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ANCHORAGE, Alaska (AP) — Alaska’s portion of an international fiber optic system that will eventually link London and Tokyo via the Arctic has been completed, meaning northern Alaska communities are a step closer to having a new broadband option.

Crews aboard a submarine installed the last segment of the Quintillion Subsea Cable System this month, the Alaska Journal of Commerce reported last week.

The system will provide high-speed broadband in areas that previously lacked access and Anchorage-based Quintillion will make its service available to local telecom providers as a wholesaler. The system is on schedule to be in service this December.

“Completing the Alaska phase is a significant step for our groundbreaking project,” said George M Tronsrue III, Quintillion’s Interim CEO. “Our team overcame considerable challenges, including operating in a short, harsh and unpredictable Arctic construction season. We’re proud of our work and what it will mean to these Alaska communities.”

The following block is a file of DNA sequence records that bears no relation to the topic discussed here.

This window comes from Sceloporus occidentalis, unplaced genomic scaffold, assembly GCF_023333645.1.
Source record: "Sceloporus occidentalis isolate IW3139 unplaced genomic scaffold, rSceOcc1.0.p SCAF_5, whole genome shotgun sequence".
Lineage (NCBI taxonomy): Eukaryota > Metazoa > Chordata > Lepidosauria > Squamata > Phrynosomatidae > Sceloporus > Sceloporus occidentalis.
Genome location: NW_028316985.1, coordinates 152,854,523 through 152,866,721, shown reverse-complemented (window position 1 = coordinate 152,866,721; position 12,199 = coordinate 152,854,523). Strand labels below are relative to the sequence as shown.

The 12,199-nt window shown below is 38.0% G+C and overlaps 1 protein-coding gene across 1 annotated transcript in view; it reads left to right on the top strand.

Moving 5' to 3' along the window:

The 1,400-mile (2,253-kilometer) network trunk line runs from Prudhoe Bay to Nome and makes its terrestrial connection to the Lower 48 in Fairbanks. Branching lines under water connect to Barrow, or Utqiagvik, Wainwright, Point Hope and Kotzebue.

Most of the installation occurred last year with the last 40 miles (64 kilometers) of cable placed this summer. The portion of the system installed in 2016 has been tested since during winter and spring ice break, Tronsrue said.

“The installation has operated perfectly through this test period and we look forward to completing system testing activities prior to commercial launch this December,” he said. “We believe this will drive new growth and innovation, and enhance education, medicine and other essential services.”

The three-phase Quintillion Subsea Cable System is ultimately intended to connect Asia to Western Europe via the southern portion of the Northwest Passage through the Alaska and Canadian Arctic.


Information from: (Anchorage) Alaska Journal of Commerce,